I got a “You & Blue” newsletter from Blue Cross/Blue Shield the other day.  Health insurance companies like to look as though they really care about you by sending out these little missives on how you can improve your health.  Of course, what they’re really trying to do is keep you from getting sick so they don’t lose money.

Anyway, one of the articles in the newsletter is called, “Over-the-counter cold busters:  Truth or fiction?”  From that title, I’m expecting an examination of typical cold medicines of the pharmaceutical type – cough syrups and decongestants and the like.  I was expecting wrong.  Instead, the article looked at “popular home remedies,” including echinacea, zinc, Vitamin C, and Airbourne, which is an herbal cold remedy.  Echinacea and Airborne were both quickly dispatched with, Blue Cross/Blue Shield reporting that there’s no evidence that either has an effect on colds.  Zinc was said to possibly “shorten the duration of colds” and Vitamin C “doesn’t prevent colds, but may lessen symptoms if taken early on.”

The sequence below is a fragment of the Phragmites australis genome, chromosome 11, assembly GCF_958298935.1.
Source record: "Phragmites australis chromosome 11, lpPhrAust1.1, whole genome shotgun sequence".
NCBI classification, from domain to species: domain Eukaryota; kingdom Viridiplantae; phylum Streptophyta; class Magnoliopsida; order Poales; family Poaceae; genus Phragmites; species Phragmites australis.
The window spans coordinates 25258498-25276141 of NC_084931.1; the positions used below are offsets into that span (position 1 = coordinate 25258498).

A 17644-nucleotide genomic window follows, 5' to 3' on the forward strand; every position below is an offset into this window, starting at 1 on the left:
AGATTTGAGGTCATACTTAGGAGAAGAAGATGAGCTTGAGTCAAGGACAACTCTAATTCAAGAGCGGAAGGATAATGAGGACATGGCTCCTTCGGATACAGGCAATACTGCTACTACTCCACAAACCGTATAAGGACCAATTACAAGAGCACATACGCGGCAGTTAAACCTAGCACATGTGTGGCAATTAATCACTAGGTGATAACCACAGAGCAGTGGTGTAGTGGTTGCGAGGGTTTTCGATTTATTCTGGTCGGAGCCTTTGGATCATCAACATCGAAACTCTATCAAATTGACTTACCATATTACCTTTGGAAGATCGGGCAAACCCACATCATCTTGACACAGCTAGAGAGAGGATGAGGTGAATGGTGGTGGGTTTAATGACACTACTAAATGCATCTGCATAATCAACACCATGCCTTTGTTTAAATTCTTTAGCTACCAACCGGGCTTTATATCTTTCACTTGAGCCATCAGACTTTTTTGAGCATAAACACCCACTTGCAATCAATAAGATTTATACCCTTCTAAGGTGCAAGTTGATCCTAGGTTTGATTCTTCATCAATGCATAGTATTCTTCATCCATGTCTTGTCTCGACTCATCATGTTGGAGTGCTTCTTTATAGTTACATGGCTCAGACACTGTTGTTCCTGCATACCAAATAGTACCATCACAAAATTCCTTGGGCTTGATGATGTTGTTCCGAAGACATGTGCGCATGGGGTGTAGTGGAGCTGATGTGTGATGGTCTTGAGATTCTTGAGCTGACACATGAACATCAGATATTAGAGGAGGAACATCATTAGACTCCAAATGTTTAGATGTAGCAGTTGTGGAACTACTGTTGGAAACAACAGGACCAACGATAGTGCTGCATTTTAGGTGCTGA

Curious how quickly health insurance companies and big pharma are to dismiss herbal remedies.  We don’t get any evidence of how to find the studies the article is based upon.  In fact, the article admits that “studies have been small, so more are needed.”  How then can they pass along their findings with such certainty?  Also, if herbal remedies are so ineffective, why are pharmaceuticals with herbs at their base not dissed with equal fervor?  (Oh, yeah.  It’s because big pharma can patent them and make money off of them.)

Le cough, le hack, le gurgle,

Phineas F. A. Pickerel

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